A widow for just a year, Deena’s finally rebuilding her life. She married Justin, a Navy sailor, and had Ian, when she was still a teenager, accustomed to being the “good girl,” who acquiesced to everyone. She’s grown up and no longer willing to compromise her own desires. Would Daryl accept this new empowered Deena? When a girl is ready to embrace her own power, she becomes a woman. She answers to herself first. Daryl and Deena are in love. They’d make the perfect family, but since she is unwilling to move to his hometown, it doesn’t seem possible to make it work. Love is never easy when two people live in different cities, and Skyping only goes so far! I drove across the bridge and onto St. Simons Island on July first, exactly one year after Justin’s death.
We’d planned to come here together—a vacation to celebrate the end of his military career and the beginning of a more normal life.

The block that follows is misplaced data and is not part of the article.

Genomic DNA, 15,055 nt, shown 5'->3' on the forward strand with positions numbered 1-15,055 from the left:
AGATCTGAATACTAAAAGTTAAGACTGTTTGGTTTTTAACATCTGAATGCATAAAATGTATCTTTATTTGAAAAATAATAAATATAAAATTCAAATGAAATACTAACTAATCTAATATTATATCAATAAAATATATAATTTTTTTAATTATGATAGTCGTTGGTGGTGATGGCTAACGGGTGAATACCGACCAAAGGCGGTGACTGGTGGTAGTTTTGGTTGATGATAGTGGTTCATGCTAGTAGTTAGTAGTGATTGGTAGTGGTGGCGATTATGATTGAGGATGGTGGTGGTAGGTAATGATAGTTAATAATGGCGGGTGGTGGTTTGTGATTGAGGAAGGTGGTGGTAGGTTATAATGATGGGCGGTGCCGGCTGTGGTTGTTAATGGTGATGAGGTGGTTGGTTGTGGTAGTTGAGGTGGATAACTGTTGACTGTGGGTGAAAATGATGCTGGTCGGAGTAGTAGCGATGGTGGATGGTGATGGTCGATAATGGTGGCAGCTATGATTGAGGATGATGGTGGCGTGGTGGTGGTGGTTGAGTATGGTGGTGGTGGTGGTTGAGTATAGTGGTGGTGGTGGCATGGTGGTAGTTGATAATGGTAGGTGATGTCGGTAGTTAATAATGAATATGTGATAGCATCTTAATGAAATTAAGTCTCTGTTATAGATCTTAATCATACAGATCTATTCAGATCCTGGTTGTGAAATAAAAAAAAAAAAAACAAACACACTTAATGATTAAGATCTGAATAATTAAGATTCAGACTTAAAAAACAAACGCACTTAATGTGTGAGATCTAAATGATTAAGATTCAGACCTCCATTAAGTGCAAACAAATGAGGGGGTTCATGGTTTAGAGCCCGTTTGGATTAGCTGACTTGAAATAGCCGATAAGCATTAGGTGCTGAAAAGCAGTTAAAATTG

Being married and a single mom most of my life hadn’t been normal. Having your husband away at sea for months on end wasn’t normal. Neither was becoming a widow at twenty-four. “Mama, I need to go potty,” Ian piped up from his car seat directly behind me. “Hang on, sweetheart. We’re almost there.” “Nooo! Now.” “Ian Christopher, don’t you dare pee in this car!” My desire to reach our final destination was overridden by the urgent note I’d heard in his voice. I turned into a nearby gas station guarded by twin palm trees and maneuvered around the pumps to an outside door marked “restrooms.” Better safe than sorry. A hoarse squeal came from Ian’s direction, followed by frustrated sobbing. An unmistakable aroma filled the interior. Too late. At nearly three years old, my little darling still hadn’t quite gotten the hang of reporting his needs before they became an emergency. I touched a button, rolling down the windows. Even a hot breeze wafting in from the ocean was an improvement. “It’s okay. Mommy will give you a bath at the beach house,” I reassured him even though I felt like screaming with my own frustrations. Justin and I had married right out of high school. He’d entered the Navy and I’d gone to college on a scholarship. But I’d never traveled this far from home on my own, nor had I ever rented a cottage alone. Well, almost alone. With my mother’s cautions about sinister strangers, beach bums, and keeping Ian close echoing in my head, I hadn’t gotten much sleep the night before. She seemed to think I was headed to some third world country, not a quiet, sparsely populated barrier island off the coast ofGeorgia. The hours spent driving made me wish for a bath to sink into—full of hot, fragrant bubbles. Dim lights, glowing candles, and a chilled glass of Chardonnay wouldn’t hurt, either. Suck it up, Deena. You don’t have time for pity. Having a responsible conscience sucked. My son depended on me to be the grownup here, regardless of how tired I was. Following the directions I’d printed from the Internet, I turned onto a narrow paved road, spied the lighthouse, and took a sharp left. To our right, the ocean lapped at a rocky shoreline. Must be high tide. The woman who’d rented us the house had said there was a beach during low tide. I stopped directly in front of the first shotgun-style white cottage, as previously instructed. Keeping the car in sight, I signed us in, retrieved the key, and hopped back into the car. Already I could feel a fine sheen of perspiration under my clothes. Ian’s tear-stained face had gotten to me. “Hey, sweetie, the nice lady inside said there’s a little girl next door to us. You’ll have someone to play with. Isn’t that great?” I tried for an upbeat tone as I drove the last few feet to the third cottage. In the rearview mirror, I could see Ian nodding his head, eyes drooping. While unbuckling Ian from his car seat, a male voice hailed me from the adjoining yard. “Hey, there. You must be the new tenants. Need a hand?” I glanced back over my shoulder and blinked like an owl caught in a flashlight beam. Whoa, Mama. That was our neighbor for the next month? The tanned, toned, sun-streaked blond waved, his grin framed by dimples. He started forward, bare chest gleaming in the sunlight. I got a whiff of Ian’s peed-on, sweaty self as he launched himself at me and clamped his legs around my waist. “No. We’re fine. Really.” Don’t come any closer. Please. Apparently the man couldn’t hear the panic in my voice, because he kept coming. Suddenly, I was painfully aware of the impression my not-so-straight ponytail and road-crumpled sweaty clothes gave, not to mention the stench rising off the child in my arms. I strode quickly toward the cottage door, cringing as my shirt dampened under Ian’s wet pants. “Thanks for the offer, though,” I threw over my shoulder as I pulled opened the screen door, unlocked the inner door, and swung it open. Lowering Ian to his feet inside the living room, I whirled to shut out the world. “It’s no problem. Where would you like me to put these?” My helpful neighbor smiled from the threshold, our suitcase and duffle bag held easily in either hand. The air in the room was warm and stale. Ian’s odor intensified, rising between us like a wall. “Ma’am?” I closed my eyes for a second, wishing the floor would open up and swallow me. Since that didn’t happen, I forced a return smile. “Anywhere is fine. I’ve got to get Ian into a bath.” He nodded and sat the luggage beside the sofa. “I’m Daryl. My daughter Emma and I are your neighbors.” “Deena. And this is my son, Ian.” “Nice to meet you both.” Daryl winked at Ian and strode across the room to fiddle with the thermostat. “There you go. It should cool off in here pretty quickly.” “Thanks.” My mouth was as dry as my shirt was wet. What was the matter with me? The guy was vacationing here with his family. I was a recent widow and the mother of a child in dire need of soap and water. This was no time for ogling, no matter how appealing my new neighbor. Afraid he’d think I was interested in him, I pulled my gaze from his and looked down. At least my feet looked decent. Before we’d left, I’d given myself a pedicure and donned pretty sandals and toe rings in an effort to increase my self-confidence. “Well, I’d better let you get moved in. If you feel like it later, Emma and I would love to treat you to dinner.” “Thanks, but we’ll manage.” I figured he was just being polite. “I thought the kids could get acquainted. There’s a place within walking distance—great food, if you’re interested.” “Won’t we be intruding on your family time?” Daryl’s smile dimmed and his gaze hovered somewhere over my shoulder. “It’s just me and Emma. To tell you the truth, we’re kind of sick of our own company. But if you’d rather not—” As his voice trailed off, I recognized the look in his eyes, the inability to meet the gazes of those expected to show pity or ask questions you didn’t want to answer. Suddenly, it was my voice agreeing to the plan. “Could we go early? Say, six-thirty? Ian usually crashes around eight.” “That works. We’ll stop by and pick you up.” Daryl looked pleased, but the smile didn’t reach his eyes this time. Maybe my pampered feet had rendered him awestruck, but now he was regretting the impulsive invitation. In any case, we were committed—to dinner, that is. After he’d gone and I’d managed to get Ian, myself, and his car seat clean again, my mind replayed the conversation. There was nothing to prove my instincts were right, but I’d bet good money on Daryl having recently suffered a great loss. In those brief moments of recognizing “the look,” I couldn’t have turned down his invitation if my life had depended on it. Also, he did say it was just himself and his daughter. I wasn’t so far out of the dating scene that I’d missed that all-important tidbit of information. At exactly six-thirty a knock sounded on our door. Daryl introduced us to Emma, a tiny blonde of six, and we set off for The Fourth of May, a restaurant owned by a group of women whose birthdays all landed on—you guessed it—the fourth day in May. Emma skipped along in front of us, holding Ian’s hand. Her lively chatter and energy rendered Ian awestruck. I breathed deeply, enjoying the tang of salt in the air. Daryl pointed out landmarks along the way, explaining that he’d come here every summer for the last five years. He was quite the gentleman—opening doors, his hand hovering at the small of my back as I preceded him across the threshold, stepping behind me when we encountered others on the sidewalk. Several heads turned as we entered the restaurant. What did they see—a family, or strangers ill at ease? With Daryl and I both blond, Emma could have easily been mistaken for mine. Ian was the odd one out, with Justin’s dark auburn hair and freckles. “This okay with you?” Daryl asked, bending toward me to make his voice heard above the enthusiastic patrons. He indicated a table for four nearby. “Yes, if we can find Ian a booster seat.” His nearness, along with the tantalizing smell of crab cakes bordered on sensory overload. “Coming right up.” When we were finally all seated and looking at the menus, Ian cocked his head to the side and squinted at Daryl. “Are you my new daddy?” he inquired. “Ian! Daryl is our neighbor here, remember? He’s Emma’s daddy.” The flush of embarrassment heated my cheeks. “Jake got one. Why can’t I?” “Ian, that’s enough.” I ventured a glance at Daryl. “I’m sorry. His friend’s mom recently remarried. Ian doesn’t remember his dad and doesn’t understand why he can’t have one.” Daryl shrugged off the incident. “No harm done.” Thank goodness he didn’t seem the curious sort. Then again, he was in the same situation. Our children were bound to have contact for the next month, especially with Daryl being the friendly sort. No doubt we’d get around to our respective stories after we knew each other better. “Did he die? My mom died.” Emma, who’d been staring at Ian since his outburst, apparently saw a kindred spirit. So much for saving the hard stuff for later. Ian nodded. “Sounds like you two have something in common,” Daryl smiled at Emma, but his eyes held a warning. “What are you having tonight, sweetie? Chicken nuggets or shrimp?” I breathed a sigh of relief and turned my attention to the children’s menu. During dinner, conversation ranged from the menu choices to sightseeing and dining in the area and which restaurant had the best crab cakes. Neither of us, it seemed, were eager to talk about ourselves and the painful truths. “You’ll have to come with us toNeptuneParkfor the July Fourth celebration.JekyllIslandputs on a spectacular fireworks show we can see from here, but we skip the crowds.” “That sounds nice.” “We’ve got some extra lawn chairs. Everyone lines up along the bank with a picnic and makes an evening of it.” Daryl turned to Ian. “What about you, little man? Do you like hot dogs?” He included the children in the conversation—just enough to make them feel a part of things, but not so much that the evening was all about them. The man had an easy way about him I liked. Maybe too much. I’d definitely have to keep up my guard around him. When the meal ended, Daryl overrode my objections, insisting the meal was his treat. A mini-repeat of that conversation occurred over the ice cream cones we ate on the walk back. Emma skipped ahead, in her own world. When Ian dropped the last of his cone and began crying, Daryl swung him up onto his shoulders and made him laugh instead. “You don’t have to carry him. I can do that.” I reached up for Ian. “Oh, I don’t mind.” Daryl and my traitorous son shared a conspiratorial grin, which fired my anger. “You know, I can manage just fine on my own. I’m perfectly capable of paying our way and carrying my own child.” Daryl’s gaze turned wary. “I’m sure that’s true. You haven’t finished your ice cream and I have. How about we switch him over when you’re done?” His reasoning made sense. Daryl was being polite and generous. I was acting irrational. “I’m sorry. I just want to get used to doing things on my own.” Daryl didn’t comment, but he resumed walking. I fell into step beside him. I’d become the poster girl for falling in line, hadn’t I? Going from a good girl who didn’t want to disappoint her parents to an obliging wife. I’d even gone to college close to home because Justin hadn’t wanted to worry about me when he was away. Secretly, I’d always wondered if he hadn’t trusted me to remain faithful away from the watchful eyes of my parents. For a few years after we married, I’d congratulated myself on not rocking the boat and being the loyal Navy wife. Then, right after I graduated college, Ian had arrived. Justin was at sea.Having had a taste of both off-base housing and hovering parents, I preferred the former. Justin and I had our first real fight about me moving back home before the baby was born. “But honey, think about me,” he’d pled. “How can I concentrate on work or get any rest if I’m worried about you? Sleep deprivation results in tragic mistakes.” “Aren’t you being a tad dramatic, Justin? I’m fine. The baby’s fine. Mama will come here when the baby’s born.” “And what if something goes wrong? I don’t see how you can be so selfish, Deena Rae. If you can’t be considerate of your husband, think of the baby.” He’d continued, outlining his supposed worries over me going into labor alone. In the end, I did as he wanted. Except for the few weeks preceding Justin’s death, I’d continued to live with my parents. I was sick of it. This trip—this extended vacation Justin had intended as a new start for us—had become a trial period of independence for me. If I could handle being in a new place with my son for an entire month, I could venture out on my own. “Emma, go inside. I’ll be there in a minute.” Daryl’s voice broke into my thoughts. Somehow, we’d ended up in front of my cottage with my son fast asleep on Daryl’s shoulder. He turned to face me. “For whatever nerve I struck back there, I apologize.” I shook my head and sighed. “It’s not your fault. I’ve been living with my parents since Justin died. They mean well, and they’re terrific grandparents, but the situation is stifling. They don’t seem to realize that I’ve grown up, experienced marriage and motherhood. Sometimes they treat Ian as if he’s more theirs than mine.” Realizing I’d come close to a rant, I hushed. “I’m not seeing the connection. What does that have to do with me buying you dinner or carrying Ian?” I shook my head, feeling foolish and ungrateful. Why had I chosen this moment to vent? “Forget it. I’m tired and overly sensitive right now. But I appreciate you trying to make us feel welcome. It may not seem like it, but I’ve enjoyed the evening.” Daryl hesitated before smiling. “My pleasure. Believe me, I love my daughter, but after awhile I need adult conversation. Specifically, topics that don’t include acquiring the latest Lil’ Bratz doll or that Yu-Gi-Oh character.” “Well, you’re safe with me since I’ve never heard of either one.” “You’re lucky.” Daryl smiled and tilted his head, considering me. “But I think you’re wrong.” Ian squirmed and rubbed his eyes. I reached out to take him from Daryl. “About what?” “Safe isn’t what I feel around you.” His words were spoken as we leaned toward each other to transfer Ian. The husky quality of Daryl’s voice raised goose bumps along my arms. For long seconds we froze, so close I could see flecks of navy and turquoise in his irises. A warmth that I wasn’t entirely comfortable with invaded my body. In my haste to create distance between us, I jerked Ian from Daryl’s arms and he awoke with a cry. “I’d better—” “Right.” Daryl’s eyes were shuttered now. “See you tomorrow.” With a quick wave, he turned and walked away toward his own door. Whew! I’d have to watch myself around our good neighbor. A summer fling wasn’t on the agenda. This vacation was all about establishing my independence and putting a healthy distance between me and my parents. I didn’t need anything else to complicate my life. As it turns out, I didn’t see my sexy neighbor again until late the next afternoon. Ian and I started out early and drove around the island, taking pictures of stately live oaks draped in Spanish moss, salt marshes, and strangely shaped birds standing at the water’s edge. We ate lunch at the Crab Trap, bought swimsuits at a strip mall, and watched folks pulling in crabs on the pier. I was reclining on the couch, reading, when Emma knocked on the door. “Hey, Miss Deena. Can Ian come out and play?” “He’s taking a nap, Emma.” “Oh.” She looked wistfully at my glass of lemonade, its sweat running down the glass onto a coaster. “Come on in. I was thinking about having a cookie with my lemonade. Would you like some?” We’d made another stop that morning—to a local grocery store. While a lot of this trip had been paid for way in advance, I couldn’t afford to eat out for the whole month. Emma didn’t need any coaxing. We relocated to the tiny kitchen/dinette area and I heated the cookies in the microwave. “My dad likes these, too,” Emma mumbled around a bite of a pecan chocolate chip. Subtlety wasn’t her strong suit, and I wasn’t born yesterday. “I’ll let you take him a couple when you go home, okay?” “We don’t live here, you know. Just for the summer.” “The whole summer? Doesn’t your dad have to work?” The questions spilled out before I could harness them. She gave me a “Duh!” look and giggled. “He brought his computer with him.” A virtual office? Maybe he designed software or computer games. “We live inNew York,” she volunteered. “It’s lots different than here.” “I’ll bet.” I thought I ought to change the subject, but the one we had was more fascinating than it should’ve been. The need to know more about Daryl was strong. The thought startled me. Justin and I were high school sweethearts. He was my first and only lover, the only guy I’d ever been serious about. But this was different. This wasn’t a schoolgirl crush growing into something else, I realized with sudden clarity. This was a very grown-up, man-woman interest. Was he interested in me too? I shook off the thought. It didn’t matter. I needed to stand on my own two feet first. I owed myself that much. My position as a real-estate agent had flexible and sometimes odd hours, but I loved it and was doing well. With the survivor benefits we received monthly and most of Justin’s life insurance money in a trust for Ian’s college education, I’d soon be able to afford a house in the suburbs. “Miss Deena? Did you hear me?” Emma’s singsong voice brought my mind back into focus. “I’m sorry, honey. What did you say?” “I asked where you and Ian live.” Emma’s impatient answer came at the same time a rap sounded at the door and Ian tottered into the room. “I’ll get it.” She ran to open the door. I picked up Ian and kissed his cheek with a big smack, making him laugh and wiggle to get down. He more or less slid down my leg and ran toward the cookie jar. “It’s Daddy!” Emma said as Daryl came through the door. “So I see.” “We saved cookies for you, Daddy.” She pulled on his arm toward the kitchen. “You did? Is that what smells so good in here?” Daryl allowed himself to be drawn forward but stopped when he reached me, his gaze focused on my face. “I thought maybe it was just you.” Bless his heart. The man was so out of my league. He continued to regard me steadily, and I practically became a puddle at his feet. “Did you make them?” he asked. “Make what?” I said, not thinking. Daryl suppressed a grin. “The cookies.” “Oh. Yes. No! I mean. . .I bought them, but we heated them up. They taste more like homemade that way. That’s why you smelled them.” Good Lord, I was babbling like an idiot—something that had become a habit around this man. Emma folded paper towels in half and placed cookies on them, like she’d seen me do hers. “These are ready to heat, Miss Deena, but I’m not allowed to use the microwave yet.” “Thanks, honey. You’re a big help. I’ll take it from here.” Thank goodness for distractions. I kept busy for the next few minutes, serving my guests. Daryl took a bite and groaned, his Adam’s apple bobbing as he swallowed. I felt the reaction clear to my toes. All too soon, the kids disappeared into Ian’s room to play, leaving Daryl and me alone. “Thanks for the snack. It hit the spot.” Daryl slapped a hand to his midsection, reminding me of the washboard abs hidden beneath his Dave Matthew’s Band T-shirt. “You’re welcome,” I responded. The silence stretched, becoming almost unbearable. Daryl cleared his throat. “I hope Emma didn’t talk your ear off. She can be a chatterbox.” “No. She was fine. We were getting acquainted, talking about—” I thought back to the previous conversation—“where we live when we’re not vacationing.” “New Yorkfor us,” Daryl volunteered. “But I’m sure you already know that by now.” “Right. And we’re inAtlanta. I sell real estate.” With the ice broken, the words came more freely. I learned Daryl wrote novels under a pen name and was becoming fairly well-known. I shared some funny stories about my more colorful clients. He spoke of Emma’s budding artistic talent, a legacy from her graphic artist mother, and he commiserated with me over the trials of potty training. “It’s my fault. I just didn’t feel like dealing with it after Justin died, and I put it off for too long.” “How long has he been gone?” “One year yesterday.” “Wow. You should have said something. That’s a tough day to get through.” “Not exactly something you share with strangers.” “Is it weird for me to say I don’t feel like you’re a stranger? Too soon?” His words were spoken softly. “I rarely date, Deena, but there’s something about you that I’m drawn to.” I hesitated, torn between what I felt I should say and the truth. “I feel the same way. It’s exciting and terrifying at the same time. How can that be?” “Maybe because we both know what it is to lose someone we love.” Daryl shrugged and closed his hand over mine. “I just know I want to see where this could lead.” “I’d like that too.” That evening, Daryl and I cooked dinner for the four of us—a simple meal of boiled shrimp and crabs with red potatoes and fried okra. Daryl and Emma teased me about the southern fried vegetable, but managed to put away their fair share of it. Daryl helped me wash up afterwards. Then we all went for a walk along the beach, the water lapping at our toes. In the waning light, Daryl and I walked behind our children, talking as if there was a time limit on getting to know everything about each other. When our respective spouses entered the conversation again, we hung back, keeping the kids in sight. Daryl’s wife had died in the aftermath of 9/11 when Emma was a baby. An asthmatic working near Ground Zero, Beth had a severe attack from all the dust, smoke, and ash flying through the air. In the confusion of the day, she’d been overlooked, huddled in the doorway of a building three blocks down from where she worked. By the time she’d been found, it was too late. With the wind blowing our words behind us and away from the children, I told Daryl things I hadn’t told anyone. The argument Justin and I had, the truth becoming more apparent with every sentence spoken. We’d grown in different directions with distance and time spent apart. I was no longer the dependent young bride he’d left behind. Even though he’d changed, he didn’t like the differences in me. We weren’t the same people who’d vowed to love forever. Without asking me, Justin had signed on for another tour of duty. I felt betrayed, as if he didn’t want or need Ian and me. He’d died on the trip back to his base. Doing eighty in a fifty-five stretch of road, his truck had rolled down an embankment when he’d tried to take a curve without slowing down. When I finished the story, Daryl threaded his fingers through mine. I shivered despite the warm evening, and he drew me into his arms. We held each other, drawing comfort from one another until an excited squeal from Ian pulled us apart. The next day I didn’t see Daryl at all, except to wave at him as he ended his early morning run throughNeptunePark. He’d explained that he usually took weekends off while he was here on St. Simons, but that he needed to get ahead on his latest manuscript in order to take the fourth off. We hadn’t even kissed, and there was nothing formal between us other than the “see where this could lead” conversation, but I felt oddly connected to him. I missed his easy laugh and the unique essence-of-Daryl smell. At odd moments, I found myself remembering his bare toes sinking in the sand beside mine and the feel of his arms around me. Was I falling back into old habits again? I didn’t think so, but it was too early to tell. Following someone else’s dictates and trying to keep the peace wasn’t how I wanted to live again. Could Daryl handle the Deena I needed to be? We celebrated Independence Day the old fashioned way. Daryl spread a blanket on the ground and we staked it out as our spot. Lunch was hot dogs and hamburgers. I brought the buns, fixins’, and drinks. Daryl brought the meats and cooked. We ate too much and ended up dozing in the sun while the kids played games nearby. Overhead, seagulls scouted out stray crumbs and swooped in for the bounty. As the day wore on, my comfort level increased. Was this really how it could be: easy camaraderie, helping each other with the kids, sharing in the chores, a feeling of friendship? I kept waiting for the other shoe to drop. Instead, night fell. And with it, the fireworks lit up the sky. Ian watched with open-mouthed awe, and we all applauded the show’s finale. The day had been idyllic and wonderful. As we’d prearranged, Daryl and I met in my screened-in porch after the kids were put in their respective beds. From there, he could see his cottage, about twelve feet away, in case Emma needed him. We sipped cold beer and rehashed our kids’ antics throughout the day. The thought brought me up short. What was I doing here? Daryl and I lived hundreds of miles apart. I could tell he liked living inNew York, and while I wanted some space from my parents, I didn’t want to take Ian so far away that they rarely got to visit. Nor did I want to start over with my career. “You know what I’ve learned about you already?” Daryl asked. I shook my head. “You’re a worrywart.” “How do you figure?” I wasn’t about to admit it was true, but come on now, I’d had to learn to think ahead with a baby to take care of and an absent husband. “I can practically see the wheels turning, churning out all the ‘what ifs’. Don’t borrow trouble. Let’s take this one step at a time and see what happens.” “And what if—” “Shhh! It’s time for that next step, don’t you think?” Before I had time to formulate a reply, Daryl covered my mouth with his. The fireworks earlier in the evening paled in comparison to the Technicolor shower of sparks behind my eyelids. There was no coaxing or hesitation. You might say we dove headfirst into sensation. The warmth I’d felt in his arms became a three-alarm fire as we deepened the kiss and opened our hearts. I could hardly breathe. After an eternity, we eased apart. I’d never experienced such a weak, trembling feeling from a kiss. My first impression of the man had been a bulls-eye. Whoa, Mama was an appropriate, if inadequate, response. For a while we just sat, arms around each other, my head on his shoulder, catching our breath. What exactly do you say after an experience like that? “I think I’d better ease out of here before. . .” Daryl let his words dangle between us, firing our imaginations as to what would happen if he didn’t go. When I didn’t respond, he rose and pulled me to my feet. I walked him to the door, reluctant to end the evening. “Deena?” His whisper shivered over my skin as he drew me into his arms once again. “Yeah?” I whispered back. Our tones were reverent, stunned. He touched his lips to mine, a feather-soft parting. We didn’t dare do more. Daryl lifted my chin with one finger. Our gazes met and held. He mouthed a “wow” and grinned. I nodded, trying unsuccessfully to suppress my own ear-to-ear. He slipped through the screen door, still grinning. When Daryl wasn’t around, I tried to remember all the reasons we should take things slow. I had a child, as did he. If we screwed this up, they would get hurt. Also, we lived too far apart and were both settled in our separate lives. There were grandparents and careers to consider. At the same time, I felt a desperate need to see him every chance I could. We spent as much time as possible together after that first kiss. Daryl would race through writing his daily page quota, then head straight for my house. The kids adjusted, going from amicable to squabbling, then settling into a routine after they’d thoroughly tried our patience. We explored the island and its rich history. Daryl even carried Ian up all one hundred and twenty-nine steps to the top of the St. Simon’s lighthouse so we could take pictures from there. One Sunday we took a drive aroundJekyllIsland, looking in awe at the still-elegant summer homes built for the rich and famous many years ago. My feelings for Daryl grew. I’d become very fond of Emma as well. So much so, that I couldn’t imagine going home and not seeing them again. Daryl and I managed an hour alone each evening, but it never seemed to be enough. After every encounter, our kisses lasted longer, our hands roamed farther, and it became almost impossible to say goodnight. Before we knew it, two full weeks had gone by and we were into the third. My day of departure loomed like an expected storm, and a feeling of desperation lodged itself next to my heart. I’d never felt this way before, and it scared me. I couldn’t afford to fall so hard that I’d lose all perspective. When I’d tumbled head over heels for Justin, I was an impressionable young girl, unsure of myself. I’d become a doormat, allowing him to call the shots so we wouldn’t have an argument. But now I was older, more confident. Having Ian had changed everything. I had to keep his best interests in mind. No matter how many scenarios I thought of, nothing seemed fair to all of us. I told myself this was a summer fling; when it was over I had to move on. On Wednesday of my third week on the island, Daryl told me he wanted to take me on a date that Saturday night—just the two of us. He said he’d made reservations at a nice restaurant and had arranged for a sitter. “We’ll probably be out late. Why don’t you let Emma sleep over with Ian so we won’t have to rush back?” I asked, my heart pounding as we cuddled in a loveseat on my screened-in porch. Daryl’s arms tightened around me, understanding my unspoken invitation. “Are you sure?” “Are you sure we can’t move it up a couple nights?” He sucked in a deep breath and huffed out a humorless laugh. “I thought maybe you weren’t ready. I didn’t want to push.” “Are you serious? I’m dying here.” I tilted my head up as Daryl’s descended. Our mouths meshed in a fierce can’t-get-enough kiss. He pulled me up over him and scrunched down in a half-lying position. His right hand closed over my breast as his rigid length pressed into my abdomen, and we froze from the overload of sensation, gasping for oxygen. Slowly, the sound of crickets and surf overpowered the sound of my own heartbeat. “Daryl, the kids. We can’t—” “I know. I know,” he groaned, tucking my head into the crook of his neck. We lay that way, touching from head to knees, our bodies screaming for a release we couldn’t allow ourselves that night. We murmured apologies and promises to each other, stealing little kisses in between. But the close proximity and our feelings wouldn’t allow our need to subside. Eventually, we had to part. Neither of us got much sleep that night. We existed in a haze of sensual need until Saturday evening finally arrived. I was relieved to see our sitter was the nice lady who’d rented us the cottages. With our children in good hands and assurances that we could stay out as long as we liked, we left the shore and headed inland to the Black Water Grill. Daryl had dressed up for the occasion, wearing crisply pressed khaki slacks and a powder blue shirt that complimented his eyes. To say that he cleaned up nicely would have been an understatement. Dinner was wonderful. Just spending time alone, being able to have all-adult conversation, was a treat. My feelings were too intense. Things had happened between Daryl and me so fast. Maybe we needed some time and distance for perspective. When I voiced my thoughts, Daryl disagreed. “Most people who date see each other once or twice a week for months before they get serious. We’ve had three weeks straight of close contact,” he explained. “So, you’re saying we haven’t known each other long, but we’ve had more contact than most people who’ve known each other for months.” “Exactly.” Daryl smiled and took my hand. “I know this—us—has happened fast. I’m not usually impulsive, but I think you’ll agree there’s something special going on here. It’s not every day you meet someone who makes you feel like a missing piece of your life has been returned.” I squeezed his hand and nodded, unable to speak for the intense feelings clogging my throat. “Besides,” Daryl continued, “I’ve got everything all worked out. We’ll both have to make a move, but we can be together.” I sat back stunned, a chill shivering over me. He’d worked everything out without consulting me? He wanted me to move away from the security of my job? It was Justin all over again, only Daryl wasn’t even proposing marriage—not that I was ready to go there. I couldn’t let myself get trapped into following someone else’s dictates again. I’d never truly be happy like that, no matter how much I loved Daryl. We’d never said the words, but the feelings were there. Or at least I’d thought they were. If you really loved someone, you didn’t try to control that person, did you? I pulled my hand back, my heart already shattering. “That’s not possible. I know because I’ve tried to think of a way we could have a future too. You can’t just make decisions about my life without consulting me. I won’t let you.” “What are you talking about? Don’t you want us to be together?” Daryl looked at me like I’d suddenly grown two heads. “Yes, but we’re just kidding ourselves if we think it could be more. We both have ties to family and community. I’m successful at my job because I know the neighborhoods and school systems of the counties I work in. This summer was wonderful, but we probably let it get out of hand.” “Now who’s making decisions for the both of us?” Daryl raised his brows. “You said you’d been trying to think of a way for us to be together. Well, that’s all I was doing. Maybe I came on a bit strong, but I’m not Justin, Deena. The subject is open to discussion if you’ll hear me out.” I could see I’d hurt Daryl deeply, and it made me sad. “I need a partnership, Daryl.” “I thought we had one. From the moment I offered to help you move in and you refused my help, I knew you were a strong, capable woman. That’s why I had to get to know you better.” “Really?” Searching Daryl’s face, I found sincerity and hope reflected there. Maybe, just maybe, I’d jumped to the wrong conclusion. He nodded. “You’re sure it wasn’t the drooping ponytail or the enticing smell of Ian’s accident?” I asked, trying to lighten the heavy turn the conversation had taken. Daryl rewarded me with a wry smile. “To be honest, the independence hooked me, but your feet reeled me in. They reflected your soft, feminine side. The combination was irresistible.” “I never knew how powerful a good pedicure could be.” With an intense look on his face, Daryl said nothing. The waiter delivered the check. Had my flippant remark angered him? Moments later, receipt in hand, Daryl stood and held out his hand. “Let’s blow this joint. I want you all to myself tonight.” Back at our cottages, I expected we’d go to Daryl’s place, as planned. Instead, we left the car and walked toward the lighthouse in silence. Daryl took my hand and we continued along the water’s edge toward the park. A slight breeze ruffled the hem of my calf-length skirt. Finally, I couldn’t stand the suspense any longer. “I wasn’t trying to make light of our. . .” What? Affair? That didn’t sound right, but I didn’t want to make assumptions either. “Um, what’s happened between us.” Oh, geez. I was making an even worse mess. Daryl halted, leaned against a picnic table, and drew me into his arms. The warm night air was perfumed with salt water and a touch of damp earth. “It wasn’t you. I just didn’t want to be in a restaurant for this. I wanted to be here, where we really began.” I tilted my face up to try and gauge his mood. What did he mean “for this”? I was afraid to ask. With the moonlight peeking through the massive limbs above us, I could see he was serious, contemplative. “This is where we started getting to know each other, remember? Walking to the restaurant that first night?” I nodded. The emotion in his gaze had my pulse skipping along, as Emma had been three weeks ago. “I love you, Deena.” “Oh, Daryl!” I leaned in, tears welling from a surge of emotion, and I touched my forehead to his. “I don’t want to lose you and Ian. Can’t we find a way to be together, to make us a family?” Oh, wow. His inclusion of Ian had really gotten me. My little boy had given Daryl his heart faster than I had. I remembered an old saying—that kids and animals are instinctively accurate judges of character. “Deena?” Daryl’s voice sounded a little desperate. I cleared my tear-clogged throat. “Can we discuss the possibilities together? Make decisions based on all our needs?” “Sure. I thought I was formulating plans based on all our needs. I didn’t mean to make it sound like a done deal. My ideas are open to discussion.” If Daryl was willing to give me another chance after my outburst, he deserved the same. “So tell me about this plan.” Arm in arm, we walked back to his place. Daryl outlined his ideas. To my surprise, they involved he and Emma moving to the Atlantaarea. My move would simply be out of my parents’ home. “What about your career?” I asked. “I can write anywhere. Your expertise is more area-specific and crucial to advancement.” “It doesn’t seem fair. What about Emma?” Daryl shrugged. “Kids are resilient. It’s better to uproot her now than after she’s established long-time school friends. She’ll adjust, especially if she gets you for a new mom.” My breath caught as Daryl turned to me at the gate to his tiny yard. “You’re already my friend and the woman I love. I want to be your lover, but only if the feelings are there. Only if—” I silenced him with my fingertips, realizing I’d left him hanging back there in the park. “Oh, Daryl, the feelings are most definitely there. I love you. Emma, too.” I had more to say but was suddenly too busy being very thoroughly kissed. Hours passed before we spoke words again. Suffice it to say we made it inside, and they were among the most enjoyable hours of my life. And once we did manage to resurrect the conversation, we agreed on most of the details. Daryl gave me free rein in finding us a place to live, citing only that he needed a relatively quiet office space, and he trusted that I’d choose an area with a good school district. He cut his vacation short and returned to New York to pack. As I write this, Daryl and I have been married for six wonderful months. Our son and daughter are chattering excitedly about their plans for summer vacation. We’re packing again, heading toSt.SimonsIslandand a small white cottage on the Atlantic shore—a trip we both agreed should become an annual treat.